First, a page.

4) Workin' Man's Blues by Merle Haggard. There was once a time when country musicians wrote songs about being down and out, about how hard life was, and about their wild times because they lived it, not because it sold albums. I mention this because, though I can't name many of them, today's country stars give me the feeling that they work out and go tanning in order to impress the ladies and get their pictures to appear in many a magazine. Not Merle. When he wasn't digging ditches, he was spending his time in prison. And, apparently, he had some time in the pen to practice his musical chops, as well. I think it paid off.
3) Wichita Lineman written by Jimmy Webb, but performed by Glen Campbell. Among the archives of Glen Campbell's body of work, I'm sure you could find plenty of other songs that sound "more country," but I'm including this one for two reasons: 1) It's awesome, and; 2) as someone who tinkers around with music myself and totally geeks out over guitars, I'd like to point out that, in the linked video (a performance on the Smothers Brothers show), Campbell is playing a Fender Bass VI, a kind of hybrid electric guitar that plays bass tones but has 6 strings and a tremolo (or "whammy") bar. That's worth a click right there.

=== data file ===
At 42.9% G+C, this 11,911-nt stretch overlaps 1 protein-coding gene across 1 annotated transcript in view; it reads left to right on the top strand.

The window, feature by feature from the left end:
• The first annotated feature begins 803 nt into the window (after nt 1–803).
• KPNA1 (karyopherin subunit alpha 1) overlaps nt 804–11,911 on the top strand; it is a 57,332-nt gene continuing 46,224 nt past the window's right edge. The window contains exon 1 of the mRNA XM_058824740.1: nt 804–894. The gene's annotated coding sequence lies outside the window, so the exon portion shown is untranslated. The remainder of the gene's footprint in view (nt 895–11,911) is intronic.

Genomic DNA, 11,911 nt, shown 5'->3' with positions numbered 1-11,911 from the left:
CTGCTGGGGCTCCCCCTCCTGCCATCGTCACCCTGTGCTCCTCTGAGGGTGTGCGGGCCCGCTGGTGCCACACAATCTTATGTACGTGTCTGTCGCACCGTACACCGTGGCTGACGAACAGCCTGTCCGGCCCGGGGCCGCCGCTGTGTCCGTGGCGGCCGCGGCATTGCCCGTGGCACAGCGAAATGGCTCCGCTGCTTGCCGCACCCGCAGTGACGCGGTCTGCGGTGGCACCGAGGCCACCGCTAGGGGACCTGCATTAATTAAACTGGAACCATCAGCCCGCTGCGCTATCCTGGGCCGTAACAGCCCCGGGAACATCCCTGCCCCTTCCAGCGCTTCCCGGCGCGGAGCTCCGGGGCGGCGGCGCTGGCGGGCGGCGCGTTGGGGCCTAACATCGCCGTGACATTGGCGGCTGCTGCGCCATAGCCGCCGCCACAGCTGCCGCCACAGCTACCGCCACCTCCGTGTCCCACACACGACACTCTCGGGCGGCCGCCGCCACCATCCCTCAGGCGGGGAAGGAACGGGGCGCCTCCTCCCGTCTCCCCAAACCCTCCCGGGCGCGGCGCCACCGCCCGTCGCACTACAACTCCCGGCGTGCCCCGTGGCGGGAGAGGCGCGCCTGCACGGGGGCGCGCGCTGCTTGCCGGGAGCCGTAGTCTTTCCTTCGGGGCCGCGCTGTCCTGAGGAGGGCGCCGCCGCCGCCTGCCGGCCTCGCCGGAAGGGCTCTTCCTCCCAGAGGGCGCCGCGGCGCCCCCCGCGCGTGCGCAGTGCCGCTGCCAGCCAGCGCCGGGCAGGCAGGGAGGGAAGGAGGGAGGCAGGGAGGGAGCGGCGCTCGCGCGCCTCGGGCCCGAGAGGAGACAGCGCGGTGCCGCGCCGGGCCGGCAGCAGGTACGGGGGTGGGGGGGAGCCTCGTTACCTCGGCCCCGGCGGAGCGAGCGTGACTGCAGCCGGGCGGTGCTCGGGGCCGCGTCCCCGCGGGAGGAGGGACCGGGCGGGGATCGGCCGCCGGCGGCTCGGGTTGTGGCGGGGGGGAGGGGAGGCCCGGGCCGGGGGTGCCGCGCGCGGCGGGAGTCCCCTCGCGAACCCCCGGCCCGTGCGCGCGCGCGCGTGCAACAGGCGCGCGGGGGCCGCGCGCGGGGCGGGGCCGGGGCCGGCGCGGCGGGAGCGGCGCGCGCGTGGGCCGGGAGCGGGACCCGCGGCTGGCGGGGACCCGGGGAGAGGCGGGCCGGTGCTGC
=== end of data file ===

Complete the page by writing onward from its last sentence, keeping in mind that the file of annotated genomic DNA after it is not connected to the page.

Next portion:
2) I'm So Lonesome I Could Cry by Hank Williams.  In addition to hard livin' (see Merle Haggard), good ol' fashioned country music often carries its fair share of heartbreak. Hank crammed a divorce, personal and family health problems and struggles with drugs and booze into 29 short years; however, he was never married to Nicole Kidman nor starred in a Corona commercial. As it is, we have this song. 
1) Orange Blossom Special by Johnny Cash.  Folks have made justifications for their choices in past editions of the "Top 5" but (and I'm sure I'll get killed by Rocket for this) I'm in agreement with Stu's statement that you could pull the name of any Johnny Cash song out of a hat and you'd have the greatest country music song ever written. Stu named The Ballad of Ira Hayes and Fasolamatt named two Cash compositions, Tennessee Flat Top Box and Folsom Prison Blues. In our drawing today we have ... drum roll, please [reaches into hat] ...Orange Blossom Special.
*Outstate Diner of the Week:  The Lanesboro Pastry Shoppe, Lanesboro, Minnesota.